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The Yield by Tara June Winch

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The Yield by Tara June Winch
UK Publication Date: Jan 2021
Literary Awards: Miles Franklin Award 2020
Reviewed by: Book Worm
Rating: [★★★★]
This ARC was provided by 4th Estate (via NetGalley) in exchange for an honest review.

One Word Review – Important. Two Word Review – Read It.

Synopsis from Netgalley: Knowing that he will soon die, Albert “Poppy” Gondiwindi has one final task he must fulfill. A member of the indigenous Wiradjuri tribe, he has spent his adult life in Prosperous House and the town of Massacre Plains, a small enclave on the banks of the Murrumby River. Before he takes his last breath, Poppy is determined to pass on the language of his people, the traditions of his ancestors, and everything that was ever remembered by those who came before him. The land itself aids him; he finds the words on the wind.

After his passing, Poppy’s granddaughter, August, returns home from Europe, where she has lived the past ten years, to attend his burial. Her overwhelming grief is compounded by the pain, anger, and sadness of memory―of growing up in poverty before her mother’s incarceration, of the racism she and her people endured, of the mysterious disappearance of her sister when they were children; an event that has haunted her and changed her life. Her homecoming is bittersweet as she confronts the love of her kin and news that Prosperous is to be repossessed by a mining company. Determined to make amends and honor Poppy and her family, she vows to save their land―a quest guided by the voice of her grandfather that leads into the past, the stories of her people, the secrets of the river.

Told in three masterfully woven narratives, The Yield is a celebration of language and an exploration of what makes a place “home.” A story of a people and a culture dispossessed, it is also a joyful reminder of what once was and what endures―a powerful reclaiming of Indigenous language, storytelling, and identity, that offers hope for the future.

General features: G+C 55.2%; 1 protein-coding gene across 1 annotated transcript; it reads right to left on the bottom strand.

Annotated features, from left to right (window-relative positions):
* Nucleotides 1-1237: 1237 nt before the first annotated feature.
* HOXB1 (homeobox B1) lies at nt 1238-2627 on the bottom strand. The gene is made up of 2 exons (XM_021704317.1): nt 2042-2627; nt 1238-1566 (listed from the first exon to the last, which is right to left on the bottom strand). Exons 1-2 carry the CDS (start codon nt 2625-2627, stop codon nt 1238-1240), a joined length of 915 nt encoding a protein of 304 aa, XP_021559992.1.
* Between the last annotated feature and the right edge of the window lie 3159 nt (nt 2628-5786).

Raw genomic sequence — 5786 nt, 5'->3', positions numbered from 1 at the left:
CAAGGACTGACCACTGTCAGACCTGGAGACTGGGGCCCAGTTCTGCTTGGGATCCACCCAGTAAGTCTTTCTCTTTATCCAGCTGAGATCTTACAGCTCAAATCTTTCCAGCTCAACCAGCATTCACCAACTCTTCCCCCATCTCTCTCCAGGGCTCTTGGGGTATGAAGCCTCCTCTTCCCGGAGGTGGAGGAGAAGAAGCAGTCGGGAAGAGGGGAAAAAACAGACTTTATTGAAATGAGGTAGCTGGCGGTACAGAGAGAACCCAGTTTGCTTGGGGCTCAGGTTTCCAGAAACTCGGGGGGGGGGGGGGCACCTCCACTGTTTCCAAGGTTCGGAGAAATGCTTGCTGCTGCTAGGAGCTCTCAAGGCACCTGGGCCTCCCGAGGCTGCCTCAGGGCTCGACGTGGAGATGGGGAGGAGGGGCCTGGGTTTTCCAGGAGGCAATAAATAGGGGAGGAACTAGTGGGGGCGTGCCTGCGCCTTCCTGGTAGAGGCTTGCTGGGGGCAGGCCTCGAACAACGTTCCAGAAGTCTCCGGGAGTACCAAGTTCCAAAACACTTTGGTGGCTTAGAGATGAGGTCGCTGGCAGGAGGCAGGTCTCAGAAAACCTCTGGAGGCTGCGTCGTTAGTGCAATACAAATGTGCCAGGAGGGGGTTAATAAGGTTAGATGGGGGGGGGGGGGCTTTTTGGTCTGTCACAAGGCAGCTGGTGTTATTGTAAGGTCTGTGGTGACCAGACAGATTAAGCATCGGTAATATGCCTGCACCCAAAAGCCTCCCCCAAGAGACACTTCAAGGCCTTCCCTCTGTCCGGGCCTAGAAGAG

My Thoughts: I wasn’t sure what to expect going in to this book but I was very pleased with what I found. This is a thoughtful, beautiful and poetic homage to the aboriginal way of life in particular their use of land and language.

The summary above pretty much tells you all you need to know about this novel. The only thing I can add is that I found it very educational as I am not that familiar with Australian history particularly the treatment of the Aborigines. Everywhere they go the colonial powers wreak havoc, destroy families and claim land to which they have no right and guess what…Australia was no different. What I found most hard to stomach is that some of the evil things that were inflicted on the Aborigines only ended a few years before I was born and that is truly shocking.

My favourite part of the story was Poppy’s dictionary where we would start the chapter with one or more words in the Wiradjuri language followed by a personal translation of what those words meant to Poppy in the form of a cohesive family history.

What to watch out for when reading this? The definition of the title – Yield as this has more than the obvious meaning in relation to the story as a whole.

I am disappointed this didn’t make the Booker Longlist at least as this to me feels a lot more like a Booker book than most of the books that did make it.

Who would like this? I think everyone should read this book to get a better understanding of other cultures that exist in the world.

We want to hear from you! Have you read this book? What did you think? 

One Comment Post a comment
  1. Remedial Stitcher #

    I have this on my Audible wishlist. Nice review!

    Like

    October 17, 2021

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